Title

Calcification Responses to Mid- and End-Century Ocean Acidification Levels in the Stony Coral, Astrangia poculata

Description/Abstract

Climate change stressors are becoming a growing concern with the rampant release of CO2 in the atmosphere. The impact of extreme CO2 concentrations on stony coral health is well researched, but it is necessary to develop research at more realistic CO2 ppm values. Following RCP 6.0, laid out by the Intergovernmental Panel on Climate Change, we exposed three groups of the Northern Star Coral Astrangia poculata to 410 ppm, 500 ppm, and 800 ppm CO2 for several months. The intention is to mimic present day, mid-century, and end-century OA levels, respectively, for several months in order to understand long term impacts on calcification. We also investigated the role of symbionts in resistance to OA by taking advantage of the facultative nature of Astrangia poculata. Calcification rates will be determined by using the Alkalinity Anomaly method under light and dark conditions for both symbiotic and asymbiotic corals during the experiment. This will allow us to understand the role of the algal symbiont in the coral’s success in acidified waters as the extent to which stony coral calcification will be impacted by OA can be greatly impacted by the concentration of algal symbionts. Corals subjected to higher levels of CO2 displayed lower rates of calcification compared to present day conditions after only one month.

Presenting Author Name/s

Heather Sheffey

Faculty Advisor

Anna Tansik

Presentation Type

Oral Presentation

Disciplines

Biology | Ecology and Evolutionary Biology | Marine Biology

Session Title

College of Sciences 2

Location

Learning Commons @ Perry Library Conference Room 1310

Start Date

2-8-2020 10:15 AM

End Date

2-8-2020 11:15 AM

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Feb 8th, 10:15 AM Feb 8th, 11:15 AM

Calcification Responses to Mid- and End-Century Ocean Acidification Levels in the Stony Coral, Astrangia poculata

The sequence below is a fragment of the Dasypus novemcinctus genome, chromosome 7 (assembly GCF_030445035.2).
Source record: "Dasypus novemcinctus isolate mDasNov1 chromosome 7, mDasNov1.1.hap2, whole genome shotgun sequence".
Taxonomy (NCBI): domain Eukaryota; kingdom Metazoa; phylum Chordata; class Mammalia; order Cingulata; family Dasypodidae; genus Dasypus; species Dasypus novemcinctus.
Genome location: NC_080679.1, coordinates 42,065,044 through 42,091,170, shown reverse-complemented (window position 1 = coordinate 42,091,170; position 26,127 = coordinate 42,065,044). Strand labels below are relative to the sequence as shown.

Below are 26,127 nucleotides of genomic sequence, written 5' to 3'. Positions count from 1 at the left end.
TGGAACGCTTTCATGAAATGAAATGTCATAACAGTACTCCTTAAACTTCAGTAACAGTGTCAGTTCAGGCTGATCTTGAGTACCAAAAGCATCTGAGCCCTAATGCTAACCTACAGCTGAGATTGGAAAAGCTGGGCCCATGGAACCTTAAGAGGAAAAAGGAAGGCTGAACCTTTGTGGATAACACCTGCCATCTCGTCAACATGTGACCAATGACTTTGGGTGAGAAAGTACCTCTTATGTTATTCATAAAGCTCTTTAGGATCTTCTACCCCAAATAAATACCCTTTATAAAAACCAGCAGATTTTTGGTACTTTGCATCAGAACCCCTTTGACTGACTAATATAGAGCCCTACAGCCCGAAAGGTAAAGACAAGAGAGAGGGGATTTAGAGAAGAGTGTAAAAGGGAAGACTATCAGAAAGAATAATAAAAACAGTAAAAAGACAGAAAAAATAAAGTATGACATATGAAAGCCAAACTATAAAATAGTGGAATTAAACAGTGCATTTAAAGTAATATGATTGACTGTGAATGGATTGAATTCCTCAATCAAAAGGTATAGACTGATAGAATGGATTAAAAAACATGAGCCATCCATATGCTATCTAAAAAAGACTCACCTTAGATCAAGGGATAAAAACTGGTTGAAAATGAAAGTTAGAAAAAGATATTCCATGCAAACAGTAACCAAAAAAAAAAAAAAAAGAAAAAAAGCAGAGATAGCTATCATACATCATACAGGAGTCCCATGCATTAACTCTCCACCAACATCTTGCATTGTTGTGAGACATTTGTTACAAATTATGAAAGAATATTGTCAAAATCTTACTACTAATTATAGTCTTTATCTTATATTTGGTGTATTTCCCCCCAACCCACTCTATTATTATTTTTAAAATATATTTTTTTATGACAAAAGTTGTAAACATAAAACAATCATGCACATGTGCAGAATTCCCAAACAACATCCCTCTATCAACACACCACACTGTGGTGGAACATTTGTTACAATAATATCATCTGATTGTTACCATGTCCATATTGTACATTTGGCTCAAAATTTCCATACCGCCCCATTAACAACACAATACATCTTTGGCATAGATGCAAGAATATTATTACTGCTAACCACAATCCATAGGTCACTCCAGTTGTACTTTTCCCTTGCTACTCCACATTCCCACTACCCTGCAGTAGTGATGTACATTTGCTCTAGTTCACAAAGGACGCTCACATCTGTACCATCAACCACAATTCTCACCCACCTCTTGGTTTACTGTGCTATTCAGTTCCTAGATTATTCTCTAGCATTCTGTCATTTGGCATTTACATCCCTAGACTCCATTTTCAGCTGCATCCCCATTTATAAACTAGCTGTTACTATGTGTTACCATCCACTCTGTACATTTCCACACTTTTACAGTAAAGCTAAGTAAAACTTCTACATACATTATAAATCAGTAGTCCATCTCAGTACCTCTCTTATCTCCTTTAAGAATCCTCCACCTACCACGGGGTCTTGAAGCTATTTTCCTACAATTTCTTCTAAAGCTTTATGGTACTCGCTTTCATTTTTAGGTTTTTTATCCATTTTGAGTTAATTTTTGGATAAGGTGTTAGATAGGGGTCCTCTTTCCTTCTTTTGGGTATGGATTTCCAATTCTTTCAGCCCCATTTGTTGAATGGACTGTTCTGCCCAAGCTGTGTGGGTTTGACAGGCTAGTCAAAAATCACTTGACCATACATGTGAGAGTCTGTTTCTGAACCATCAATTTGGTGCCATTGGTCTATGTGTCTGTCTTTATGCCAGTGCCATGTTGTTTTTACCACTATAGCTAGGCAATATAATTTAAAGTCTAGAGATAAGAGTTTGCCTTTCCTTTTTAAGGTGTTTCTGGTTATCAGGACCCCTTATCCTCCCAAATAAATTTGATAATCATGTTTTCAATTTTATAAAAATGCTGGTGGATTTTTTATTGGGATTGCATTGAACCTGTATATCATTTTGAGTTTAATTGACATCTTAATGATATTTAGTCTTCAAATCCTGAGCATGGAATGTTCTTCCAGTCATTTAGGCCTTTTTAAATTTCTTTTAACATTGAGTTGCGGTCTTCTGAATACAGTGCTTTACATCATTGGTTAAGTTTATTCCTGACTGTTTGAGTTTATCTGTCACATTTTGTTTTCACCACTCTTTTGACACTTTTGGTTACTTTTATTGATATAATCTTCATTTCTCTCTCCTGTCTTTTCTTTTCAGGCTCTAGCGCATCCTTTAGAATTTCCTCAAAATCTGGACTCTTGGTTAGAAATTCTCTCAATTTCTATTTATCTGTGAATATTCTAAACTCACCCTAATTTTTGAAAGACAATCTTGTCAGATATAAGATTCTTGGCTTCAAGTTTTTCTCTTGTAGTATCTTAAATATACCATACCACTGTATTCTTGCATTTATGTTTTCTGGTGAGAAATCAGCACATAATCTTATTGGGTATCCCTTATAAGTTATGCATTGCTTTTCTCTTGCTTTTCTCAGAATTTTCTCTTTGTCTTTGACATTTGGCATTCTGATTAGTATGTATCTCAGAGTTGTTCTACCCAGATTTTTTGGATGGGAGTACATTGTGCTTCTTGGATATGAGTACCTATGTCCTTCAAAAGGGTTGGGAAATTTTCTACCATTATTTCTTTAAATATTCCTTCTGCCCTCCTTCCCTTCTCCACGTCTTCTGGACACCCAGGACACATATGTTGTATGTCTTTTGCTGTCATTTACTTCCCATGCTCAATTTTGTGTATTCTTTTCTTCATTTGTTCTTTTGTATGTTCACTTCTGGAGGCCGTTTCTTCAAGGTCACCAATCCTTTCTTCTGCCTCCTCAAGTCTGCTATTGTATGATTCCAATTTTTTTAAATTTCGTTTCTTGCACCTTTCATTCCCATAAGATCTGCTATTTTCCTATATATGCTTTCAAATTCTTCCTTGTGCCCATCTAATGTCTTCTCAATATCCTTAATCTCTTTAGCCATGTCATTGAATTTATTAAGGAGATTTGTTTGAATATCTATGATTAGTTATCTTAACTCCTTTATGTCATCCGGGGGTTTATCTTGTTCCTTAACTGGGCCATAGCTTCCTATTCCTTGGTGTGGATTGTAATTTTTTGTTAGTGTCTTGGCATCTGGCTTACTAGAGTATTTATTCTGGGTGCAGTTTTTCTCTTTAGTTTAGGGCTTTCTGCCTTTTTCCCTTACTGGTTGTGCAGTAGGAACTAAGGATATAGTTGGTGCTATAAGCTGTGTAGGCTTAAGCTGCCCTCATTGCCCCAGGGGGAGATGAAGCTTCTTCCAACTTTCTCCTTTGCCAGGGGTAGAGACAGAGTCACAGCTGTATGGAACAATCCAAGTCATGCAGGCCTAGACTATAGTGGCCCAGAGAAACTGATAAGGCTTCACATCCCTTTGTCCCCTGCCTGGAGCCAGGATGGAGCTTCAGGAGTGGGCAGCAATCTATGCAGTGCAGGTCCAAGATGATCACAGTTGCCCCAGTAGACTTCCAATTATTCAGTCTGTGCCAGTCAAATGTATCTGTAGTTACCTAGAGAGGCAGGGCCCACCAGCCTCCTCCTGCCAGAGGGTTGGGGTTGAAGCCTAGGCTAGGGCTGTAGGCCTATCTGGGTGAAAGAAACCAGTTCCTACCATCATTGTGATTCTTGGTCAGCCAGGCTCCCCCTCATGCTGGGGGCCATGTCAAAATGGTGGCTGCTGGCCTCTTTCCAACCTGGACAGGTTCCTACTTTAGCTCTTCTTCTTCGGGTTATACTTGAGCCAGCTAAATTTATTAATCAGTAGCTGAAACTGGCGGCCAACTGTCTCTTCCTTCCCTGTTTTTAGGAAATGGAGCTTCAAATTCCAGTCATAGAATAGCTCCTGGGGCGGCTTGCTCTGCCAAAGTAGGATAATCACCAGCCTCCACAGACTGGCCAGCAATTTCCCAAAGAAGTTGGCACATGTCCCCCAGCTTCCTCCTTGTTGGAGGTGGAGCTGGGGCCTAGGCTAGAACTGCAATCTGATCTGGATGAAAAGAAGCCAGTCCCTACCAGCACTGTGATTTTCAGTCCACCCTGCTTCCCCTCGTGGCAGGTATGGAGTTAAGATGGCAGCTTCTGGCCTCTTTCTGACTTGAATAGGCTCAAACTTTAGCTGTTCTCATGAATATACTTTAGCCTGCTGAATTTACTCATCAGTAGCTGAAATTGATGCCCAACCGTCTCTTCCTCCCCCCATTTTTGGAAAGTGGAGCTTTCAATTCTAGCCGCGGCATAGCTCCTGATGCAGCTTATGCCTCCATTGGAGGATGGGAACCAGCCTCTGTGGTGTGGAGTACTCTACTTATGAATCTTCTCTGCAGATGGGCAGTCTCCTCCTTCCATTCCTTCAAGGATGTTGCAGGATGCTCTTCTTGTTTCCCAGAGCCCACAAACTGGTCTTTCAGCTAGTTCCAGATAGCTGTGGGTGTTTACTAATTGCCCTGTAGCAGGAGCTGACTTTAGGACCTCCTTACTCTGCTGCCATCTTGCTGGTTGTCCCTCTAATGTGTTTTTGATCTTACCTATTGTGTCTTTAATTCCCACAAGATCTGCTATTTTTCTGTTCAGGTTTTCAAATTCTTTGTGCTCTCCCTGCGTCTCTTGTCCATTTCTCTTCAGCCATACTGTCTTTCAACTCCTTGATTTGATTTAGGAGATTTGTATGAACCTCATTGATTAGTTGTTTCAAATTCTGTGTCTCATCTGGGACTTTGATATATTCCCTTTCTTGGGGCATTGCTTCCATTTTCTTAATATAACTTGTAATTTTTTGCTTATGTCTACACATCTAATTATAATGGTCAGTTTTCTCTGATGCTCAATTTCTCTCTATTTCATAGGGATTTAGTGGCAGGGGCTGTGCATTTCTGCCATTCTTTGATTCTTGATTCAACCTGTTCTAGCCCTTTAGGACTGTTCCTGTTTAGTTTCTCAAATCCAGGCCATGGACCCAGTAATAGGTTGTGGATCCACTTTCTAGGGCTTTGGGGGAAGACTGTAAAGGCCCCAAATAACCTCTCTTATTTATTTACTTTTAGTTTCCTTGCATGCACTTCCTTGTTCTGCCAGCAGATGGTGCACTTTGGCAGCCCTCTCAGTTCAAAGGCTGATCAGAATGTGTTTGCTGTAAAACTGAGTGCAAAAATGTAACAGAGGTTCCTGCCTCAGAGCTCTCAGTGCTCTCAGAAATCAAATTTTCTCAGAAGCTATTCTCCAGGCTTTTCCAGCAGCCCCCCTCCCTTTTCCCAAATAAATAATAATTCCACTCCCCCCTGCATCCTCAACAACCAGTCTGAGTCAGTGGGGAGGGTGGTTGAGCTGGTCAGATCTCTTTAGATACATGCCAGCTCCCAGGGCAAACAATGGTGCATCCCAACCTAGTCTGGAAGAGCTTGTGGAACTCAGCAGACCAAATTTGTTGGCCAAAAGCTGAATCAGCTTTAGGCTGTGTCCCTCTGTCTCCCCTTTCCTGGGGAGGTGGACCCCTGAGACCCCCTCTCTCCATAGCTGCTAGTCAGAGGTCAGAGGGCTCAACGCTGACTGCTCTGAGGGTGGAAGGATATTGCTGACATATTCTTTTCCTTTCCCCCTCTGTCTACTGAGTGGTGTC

Learning Commons @ Perry Library Conference Room 1310

Climate change stressors are becoming a growing concern with the rampant release of CO2 in the atmosphere. The impact of extreme CO2 concentrations on stony coral health is well researched, but it is necessary to develop research at more realistic CO2 ppm values. Following RCP 6.0, laid out by the Intergovernmental Panel on Climate Change, we exposed three groups of the Northern Star Coral Astrangia poculata to 410 ppm, 500 ppm, and 800 ppm CO2 for several months. The intention is to mimic present day, mid-century, and end-century OA levels, respectively, for several months in order to understand long term impacts on calcification. We also investigated the role of symbionts in resistance to OA by taking advantage of the facultative nature of Astrangia poculata. Calcification rates will be determined by using the Alkalinity Anomaly method under light and dark conditions for both symbiotic and asymbiotic corals during the experiment. This will allow us to understand the role of the algal symbiont in the coral’s success in acidified waters as the extent to which stony coral calcification will be impacted by OA can be greatly impacted by the concentration of algal symbionts. Corals subjected to higher levels of CO2 displayed lower rates of calcification compared to present day conditions after only one month.